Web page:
Tuesday, April 25, 2017

ALT-SYRIEN



The Difficult Definition of "Syrian": It was never a single ethnicity.

Berlin, StM.  Zincirli (Sam'al).  Orthostat with a sub-Hittite warrior or god.
PHOENICIAN.  New York, MMA.  Romantic exoticism, Phoenician adaptation of late Egyptian style: note the "Tutankhamen proportions" of the figure and the type of sandals.  From the Assyrian palace at Nimrud.  9 or 8 c BCE.  H. 5 5/16"
PHOENICIAN.  London, BM.  Ivory plaque from Assyrian palace at Nimrud.  Romantic exoticism in the subject, Phoenician adaptation of late Egyptian style.  8-7 c. BCE.  H. 0.105m.  The inlays are of lapis lazuli and carnelian; it is partly gilded and plated with gold.
Berlin, StM.  Zincirli (Sam'al), time of King Barrakub, ca. 720s BCE.  Detail of the Aramaean princess on her grave stele.  Notice her rosette jewelry (typical) and her Phrygian-type (remarkable) dress pin.
SYRIAN.  London, BM.  Ivory head of a woman.  750-700 BCE.  H. 0.044m.  The eyes, with equally curved upper and lower rims and a drilled dot in the center, the round cheeks, the shape of the ears, and the rendering of the hair are all Syrian--nothing Egyptianizing about this.
You can't imagine how few archaeological picture books there were in the early 1950s.  I mean the kind that have adequate and correct captions, never mind that they looked like newspapaer photos.  When in 1952 I took the Survey course in ancient art, the two most useful were Helmut Bossert's Alt-Kreta and Alt-Syrien.  Popular accounts, themselves new, like Gods, Graves, and Scholars, were scantily illustrated and, for that matter, very generalized.

It is Alt-Syrien that remained precious, even after Henri Frankfort's Art and Architecture of the Ancient Orient, 1954, one of the very first volumes of the Pelican History of Art; it contained only one slim chapter on Aramaeans and Phoenicians in Syria.  Frankfort had been old when he wrote it, and his devoted successors had to keep his chapters.  So it wasn't surprising that the late, lamented University Prints stuck to Frankfort.  Besides, the profitable textbooks, which had to be used by teachers who still were bewildered (even those who had access to German books of Bossert's generation, or could read German) by what wasn't either just Messopotamian or Egyptian, there being no illustrations of early Jewish art unless you believed the Providence Lithograph Company, often just skimmed over the material that they were in a hurry to get through the course.  There is still, I must say, unresolved difference of opinion as to the sense in which ancient texts use the epithet Phoenician: whether it is only geographical, or cultural, or linguistic and ethnic; cultural it certainly is, but when very old books speak of the alphabet as Phoenician, questions arise.  Such questions do not excuse journalists' tendency, even in Wikipedia (which is by no means so faulty as folks like to say), to generalizing in terms of who "the Syrians" are, or were.   And, when I found the college textbooks unendurable (after several years they did improve), I was one of numerous professors teaching ancient art in survey courses who put together their own courses using University Prints.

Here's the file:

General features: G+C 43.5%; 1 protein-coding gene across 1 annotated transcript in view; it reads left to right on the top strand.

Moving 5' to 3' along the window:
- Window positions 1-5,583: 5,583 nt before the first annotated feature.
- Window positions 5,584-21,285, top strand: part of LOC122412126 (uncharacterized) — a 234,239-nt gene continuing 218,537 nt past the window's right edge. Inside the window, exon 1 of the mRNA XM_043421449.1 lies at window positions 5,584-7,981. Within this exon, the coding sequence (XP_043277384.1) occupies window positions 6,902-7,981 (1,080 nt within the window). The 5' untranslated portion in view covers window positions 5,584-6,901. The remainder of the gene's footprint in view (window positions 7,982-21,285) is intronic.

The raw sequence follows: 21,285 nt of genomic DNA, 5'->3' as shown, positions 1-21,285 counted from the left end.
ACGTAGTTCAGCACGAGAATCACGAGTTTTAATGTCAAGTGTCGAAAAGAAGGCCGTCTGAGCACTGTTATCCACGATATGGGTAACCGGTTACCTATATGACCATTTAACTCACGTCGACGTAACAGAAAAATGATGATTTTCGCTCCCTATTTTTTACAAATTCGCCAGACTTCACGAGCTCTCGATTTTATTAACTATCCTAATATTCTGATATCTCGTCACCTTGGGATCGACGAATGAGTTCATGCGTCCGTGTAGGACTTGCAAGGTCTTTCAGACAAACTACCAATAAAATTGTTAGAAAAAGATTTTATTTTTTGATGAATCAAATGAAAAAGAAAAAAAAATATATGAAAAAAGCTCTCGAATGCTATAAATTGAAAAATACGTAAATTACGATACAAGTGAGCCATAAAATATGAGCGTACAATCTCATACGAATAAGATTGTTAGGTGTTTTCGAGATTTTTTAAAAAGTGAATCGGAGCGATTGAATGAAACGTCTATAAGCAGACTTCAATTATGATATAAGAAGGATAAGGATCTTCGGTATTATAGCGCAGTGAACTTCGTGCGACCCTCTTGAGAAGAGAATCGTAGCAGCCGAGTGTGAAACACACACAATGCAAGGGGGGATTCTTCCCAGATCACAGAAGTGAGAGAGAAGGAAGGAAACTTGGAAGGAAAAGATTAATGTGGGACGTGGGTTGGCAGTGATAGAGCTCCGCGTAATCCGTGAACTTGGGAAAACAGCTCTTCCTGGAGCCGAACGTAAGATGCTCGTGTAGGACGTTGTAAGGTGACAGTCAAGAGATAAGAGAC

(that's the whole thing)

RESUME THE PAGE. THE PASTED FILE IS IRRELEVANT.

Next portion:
When I had been retired for several years, aware of the horrendous prices of the new textbooks and concerned for students worldwide who might not have affordable access to any orderly corpus to study, I felt that I had to offer my mid-20c (so "traditional" simply because it comprises what the University Prints offered at the Survey level, held together by my outline as free of ideology as I could make it)  and offer it free of charge.
https://draft.blogger.com/blogger.g?blogID=3192706135770676794#allposts/src=sidebar
You will notice that the posts are in reverse chronological order.  The University Prints have their own captions (and some of them are very old and corrected in the accompanying texts).  The images from my own teaching collection are hand-held color photos.
You can open to the Introduction page and, from the list at right, go to the page that will help you put Syria in its place in history.
http://teegeeforwhomever.blogspot.com/2014/04/the-centuries-of-reorganization.html